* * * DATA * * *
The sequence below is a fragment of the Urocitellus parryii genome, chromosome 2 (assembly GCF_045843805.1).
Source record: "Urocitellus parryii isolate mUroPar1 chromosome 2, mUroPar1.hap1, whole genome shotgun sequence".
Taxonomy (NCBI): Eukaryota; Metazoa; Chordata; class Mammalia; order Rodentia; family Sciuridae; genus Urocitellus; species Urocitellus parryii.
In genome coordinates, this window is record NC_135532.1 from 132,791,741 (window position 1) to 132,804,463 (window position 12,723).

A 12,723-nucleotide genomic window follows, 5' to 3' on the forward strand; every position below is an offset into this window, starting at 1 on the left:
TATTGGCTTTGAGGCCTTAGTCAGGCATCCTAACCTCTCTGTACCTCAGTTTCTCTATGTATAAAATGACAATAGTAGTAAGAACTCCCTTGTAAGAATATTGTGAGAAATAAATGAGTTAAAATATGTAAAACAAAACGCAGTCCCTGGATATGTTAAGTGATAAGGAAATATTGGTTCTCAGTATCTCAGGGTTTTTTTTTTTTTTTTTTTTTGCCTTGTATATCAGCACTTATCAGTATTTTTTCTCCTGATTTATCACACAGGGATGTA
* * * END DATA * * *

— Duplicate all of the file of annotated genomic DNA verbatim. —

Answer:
The sequence below is a fragment of the Urocitellus parryii genome, chromosome 2 (assembly GCF_045843805.1).
Source record: "Urocitellus parryii isolate mUroPar1 chromosome 2, mUroPar1.hap1, whole genome shotgun sequence".
Taxonomy (NCBI): Eukaryota; Metazoa; Chordata; class Mammalia; order Rodentia; family Sciuridae; genus Urocitellus; species Urocitellus parryii.
In genome coordinates, this window is record NC_135532.1 from 132,791,741 (window position 1) to 132,804,463 (window position 12,723).

A 12,723-nucleotide genomic window follows, 5' to 3' on the forward strand; every position below is an offset into this window, starting at 1 on the left:
TATTGGCTTTGAGGCCTTAGTCAGGCATCCTAACCTCTCTGTACCTCAGTTTCTCTATGTATAAAATGACAATAGTAGTAAGAACTCCCTTGTAAGAATATTGTGAGAAATAAATGAGTTAAAATATGTAAAACAAAACGCAGTCCCTGGATATGTTAAGTGATAAGGAAATATTGGTTCTCAGTATCTCAGGGTTTTTTTTTTTTTTTTTTTTTGCCTTGTATATCAGCACTTATCAGTATTTTTTCTCCTGATTTATCACACAGGGATGTA